Here’s What’s Next For Cancer-Killing T-Cells After Strong ASCO Showings

In In The News by Barbara Jacoby

By: Arlene Weintraub


The big news about chimeric antigen receptor T-cells (CARTs) at the American Society of Clinical Oncology meeting that just concluded in Chicago is that there was no earth-shattering news. Some analysts feared that predictions of FDA approvals as early as 2017 would prove overly optimistic for the technology, which involves removing immune-boosting T-cells from patients, engineering them to target their specific cancers, then re-infusing them. But at ASCO, the three leaders in the space—Novartis (led by its collaborator, the University of Pennsylvania), Kite Pharma and Juno Therapeutics—presented data on their CART programs in blood cancers that clearly showed the cells are still performing well in clinical trials.

Here are some of the highlights: Juno reported that in a phase I/II trial of its CART, JCAR014, in 34 patients with acute lymphoblastic leukemia (ALL) all achieved complete remissions, and pre-treating patients with a two-drug chemo cocktail beforehand seemed to improve the response for some. Kite reported that three out of seven patients with aggressive non-Hodgkin lymphoma (NHL) were still in remission nine months after receiving its CART, KTE-C19. And University of Pennsylvania scientists reported a 79% response rate at 12 months in children with ALL who received CTL019, which they are developing with Novartis, and 15 of 30 adult patients with NHL who got the treatment experienced complete remissions.

Now what?

In addition to moving their therapies into late-stage development in blood cancers, all three companies are looking seriously at a variety of techniques for optimizing the production of CARTs and the methods of administering them to patients. And they’re all actively looking for ways to extend the technology to other cancers. “Are solid tumors something that CARTs will be amenable to? We think they can be,” says Usman Azam, global head of the cell and gene therapies unit at Novartis. “Solid tumors present a lot of challenges, but that’s the next wave of innovation.”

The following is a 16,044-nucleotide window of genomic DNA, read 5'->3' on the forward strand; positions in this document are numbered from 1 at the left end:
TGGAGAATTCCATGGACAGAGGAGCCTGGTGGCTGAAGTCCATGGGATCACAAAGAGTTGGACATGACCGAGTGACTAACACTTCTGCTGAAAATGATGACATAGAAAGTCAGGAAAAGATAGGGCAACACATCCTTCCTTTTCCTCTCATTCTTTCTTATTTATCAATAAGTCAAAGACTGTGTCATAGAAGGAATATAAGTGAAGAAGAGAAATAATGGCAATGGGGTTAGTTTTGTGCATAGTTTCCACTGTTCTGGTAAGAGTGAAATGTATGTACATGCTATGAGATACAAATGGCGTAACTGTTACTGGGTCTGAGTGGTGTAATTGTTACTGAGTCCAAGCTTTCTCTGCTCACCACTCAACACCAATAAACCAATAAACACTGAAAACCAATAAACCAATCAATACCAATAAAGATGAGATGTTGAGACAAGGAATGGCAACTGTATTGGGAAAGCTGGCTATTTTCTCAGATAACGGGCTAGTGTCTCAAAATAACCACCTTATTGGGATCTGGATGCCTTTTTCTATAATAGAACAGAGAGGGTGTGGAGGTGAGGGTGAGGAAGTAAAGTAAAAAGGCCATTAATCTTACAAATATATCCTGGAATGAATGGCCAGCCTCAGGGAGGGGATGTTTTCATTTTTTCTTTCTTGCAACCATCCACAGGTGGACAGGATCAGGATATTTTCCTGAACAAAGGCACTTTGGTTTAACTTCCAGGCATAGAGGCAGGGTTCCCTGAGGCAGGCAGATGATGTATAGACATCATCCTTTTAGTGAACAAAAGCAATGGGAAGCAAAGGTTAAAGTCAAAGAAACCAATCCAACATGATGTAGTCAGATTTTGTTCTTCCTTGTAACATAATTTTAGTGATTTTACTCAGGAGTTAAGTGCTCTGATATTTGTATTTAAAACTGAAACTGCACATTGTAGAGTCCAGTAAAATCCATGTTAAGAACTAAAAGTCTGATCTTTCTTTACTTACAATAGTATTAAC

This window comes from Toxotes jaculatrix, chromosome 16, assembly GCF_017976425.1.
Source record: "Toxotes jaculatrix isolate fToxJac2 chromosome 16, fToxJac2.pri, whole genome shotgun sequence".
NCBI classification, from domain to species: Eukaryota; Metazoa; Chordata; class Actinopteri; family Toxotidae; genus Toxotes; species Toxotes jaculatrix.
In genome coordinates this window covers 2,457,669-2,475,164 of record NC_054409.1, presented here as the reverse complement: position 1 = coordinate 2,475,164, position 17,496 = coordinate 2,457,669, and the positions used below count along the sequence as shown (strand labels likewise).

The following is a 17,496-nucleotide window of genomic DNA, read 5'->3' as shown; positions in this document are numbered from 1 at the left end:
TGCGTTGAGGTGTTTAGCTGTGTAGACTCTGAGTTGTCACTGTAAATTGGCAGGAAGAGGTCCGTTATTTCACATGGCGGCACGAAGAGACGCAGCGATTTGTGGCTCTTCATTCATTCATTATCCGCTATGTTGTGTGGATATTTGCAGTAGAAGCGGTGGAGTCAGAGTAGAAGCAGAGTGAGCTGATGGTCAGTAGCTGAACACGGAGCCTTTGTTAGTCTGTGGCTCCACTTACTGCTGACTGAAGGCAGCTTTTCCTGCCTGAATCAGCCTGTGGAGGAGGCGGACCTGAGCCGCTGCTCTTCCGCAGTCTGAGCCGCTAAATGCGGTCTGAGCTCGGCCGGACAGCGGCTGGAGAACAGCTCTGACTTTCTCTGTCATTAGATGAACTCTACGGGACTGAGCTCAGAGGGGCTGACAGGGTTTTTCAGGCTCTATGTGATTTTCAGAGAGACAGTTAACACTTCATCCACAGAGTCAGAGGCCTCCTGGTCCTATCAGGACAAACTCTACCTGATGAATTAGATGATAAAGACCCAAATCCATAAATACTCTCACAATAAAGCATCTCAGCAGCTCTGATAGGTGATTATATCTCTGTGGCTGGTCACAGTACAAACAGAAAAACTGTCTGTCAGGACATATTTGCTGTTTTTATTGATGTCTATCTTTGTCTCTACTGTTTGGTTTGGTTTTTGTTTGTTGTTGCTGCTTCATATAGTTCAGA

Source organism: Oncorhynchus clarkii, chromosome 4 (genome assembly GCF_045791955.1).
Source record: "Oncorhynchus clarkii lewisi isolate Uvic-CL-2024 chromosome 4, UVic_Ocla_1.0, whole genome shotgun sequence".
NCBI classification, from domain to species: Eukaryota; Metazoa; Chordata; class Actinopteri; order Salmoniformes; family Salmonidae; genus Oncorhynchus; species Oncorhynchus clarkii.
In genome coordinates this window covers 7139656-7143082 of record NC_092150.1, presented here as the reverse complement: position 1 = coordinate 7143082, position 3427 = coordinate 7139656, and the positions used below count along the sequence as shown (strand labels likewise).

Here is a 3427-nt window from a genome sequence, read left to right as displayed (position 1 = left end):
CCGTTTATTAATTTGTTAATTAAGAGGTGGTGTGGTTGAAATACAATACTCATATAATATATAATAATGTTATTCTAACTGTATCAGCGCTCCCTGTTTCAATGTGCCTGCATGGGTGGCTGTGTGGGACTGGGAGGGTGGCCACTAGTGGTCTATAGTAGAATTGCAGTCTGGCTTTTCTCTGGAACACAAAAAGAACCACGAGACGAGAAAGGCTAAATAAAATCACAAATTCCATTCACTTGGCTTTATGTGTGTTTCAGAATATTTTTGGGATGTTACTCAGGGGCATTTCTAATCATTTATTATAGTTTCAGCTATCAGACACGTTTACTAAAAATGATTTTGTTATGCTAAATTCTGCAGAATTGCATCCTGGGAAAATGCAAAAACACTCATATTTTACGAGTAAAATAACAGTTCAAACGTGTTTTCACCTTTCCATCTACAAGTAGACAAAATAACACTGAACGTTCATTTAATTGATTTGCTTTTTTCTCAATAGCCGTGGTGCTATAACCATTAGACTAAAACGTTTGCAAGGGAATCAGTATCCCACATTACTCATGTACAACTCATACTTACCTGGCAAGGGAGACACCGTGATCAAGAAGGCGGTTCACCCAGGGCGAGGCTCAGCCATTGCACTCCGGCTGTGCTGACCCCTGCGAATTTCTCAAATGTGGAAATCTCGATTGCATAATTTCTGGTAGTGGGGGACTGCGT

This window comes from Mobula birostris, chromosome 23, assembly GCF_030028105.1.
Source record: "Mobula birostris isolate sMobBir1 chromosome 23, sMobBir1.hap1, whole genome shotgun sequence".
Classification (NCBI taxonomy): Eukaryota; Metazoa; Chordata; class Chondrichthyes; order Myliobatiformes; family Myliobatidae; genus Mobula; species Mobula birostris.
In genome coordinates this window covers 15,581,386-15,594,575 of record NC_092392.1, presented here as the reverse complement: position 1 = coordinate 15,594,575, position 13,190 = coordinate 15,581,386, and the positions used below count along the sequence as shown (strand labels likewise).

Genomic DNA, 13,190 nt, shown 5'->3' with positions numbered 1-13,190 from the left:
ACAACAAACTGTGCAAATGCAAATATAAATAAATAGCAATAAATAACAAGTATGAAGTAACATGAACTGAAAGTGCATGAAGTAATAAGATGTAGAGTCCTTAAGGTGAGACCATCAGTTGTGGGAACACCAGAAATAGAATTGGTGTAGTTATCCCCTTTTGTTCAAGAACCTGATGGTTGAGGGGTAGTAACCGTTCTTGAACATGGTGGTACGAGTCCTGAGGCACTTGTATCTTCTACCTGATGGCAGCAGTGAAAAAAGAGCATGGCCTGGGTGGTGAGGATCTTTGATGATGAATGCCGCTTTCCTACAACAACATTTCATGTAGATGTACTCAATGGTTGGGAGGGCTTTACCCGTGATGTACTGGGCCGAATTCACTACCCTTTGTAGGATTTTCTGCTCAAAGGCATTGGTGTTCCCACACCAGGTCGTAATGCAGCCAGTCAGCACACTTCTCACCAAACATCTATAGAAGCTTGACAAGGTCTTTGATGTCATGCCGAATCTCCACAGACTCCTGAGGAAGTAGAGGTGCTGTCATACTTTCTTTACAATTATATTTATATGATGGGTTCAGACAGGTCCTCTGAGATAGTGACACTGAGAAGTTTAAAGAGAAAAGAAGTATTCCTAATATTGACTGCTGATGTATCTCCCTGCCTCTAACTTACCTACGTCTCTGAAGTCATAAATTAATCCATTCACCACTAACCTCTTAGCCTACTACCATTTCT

One big push in CART development is to try to improve the ability of the cells to grow and to persist in the bloodstream after they are infused into patients. Towards that end, Juno has been investigating a pre-treatment regimen of two chemo drugs, fludarabine and cyclophosphamide. Early results suggest that a low dose of the cocktail seems to improve how the CARTs grow and persist, says Steve Harr, Juno’s chief financial officer and head of corporate development. “One of the insights we had about a year and a half ago was that the clinical benefit that we saw with these CART cells directly corresponded with how well they grew early and how long they lasted once they were infused in the body,” Harr says. “We’re seeing some significant improvements in both the cell expansion and persistence since we changed the way we treat patients before they get their CART cells.”

What’s more, Juno reported at ASCO that 16 out of 20 patients in one trial who received the low-dose chemo before their CART doses were treated in outpatient centers and six didn’t have to return to the hospital to be treated for side effects. Although the results are early, the company believes it is finding better ways to pick the optimal CARTs to be infused, and to predict and manage side effects, most notably cytokine release syndrome, a particularly scary immune response that has sent some patients in the clinical trials into intensive care. “There have been questions about how T-cells will be able to be delivered to broader patient populations,” Harr says. “There is monitoring that can be done to predict which patients will get sicker, and 30% of them are never hospitalized.” Juno’s rivals are also investigating various methods for predicting which patients are most likely to suffer adverse events and for preventing and treating those side effects.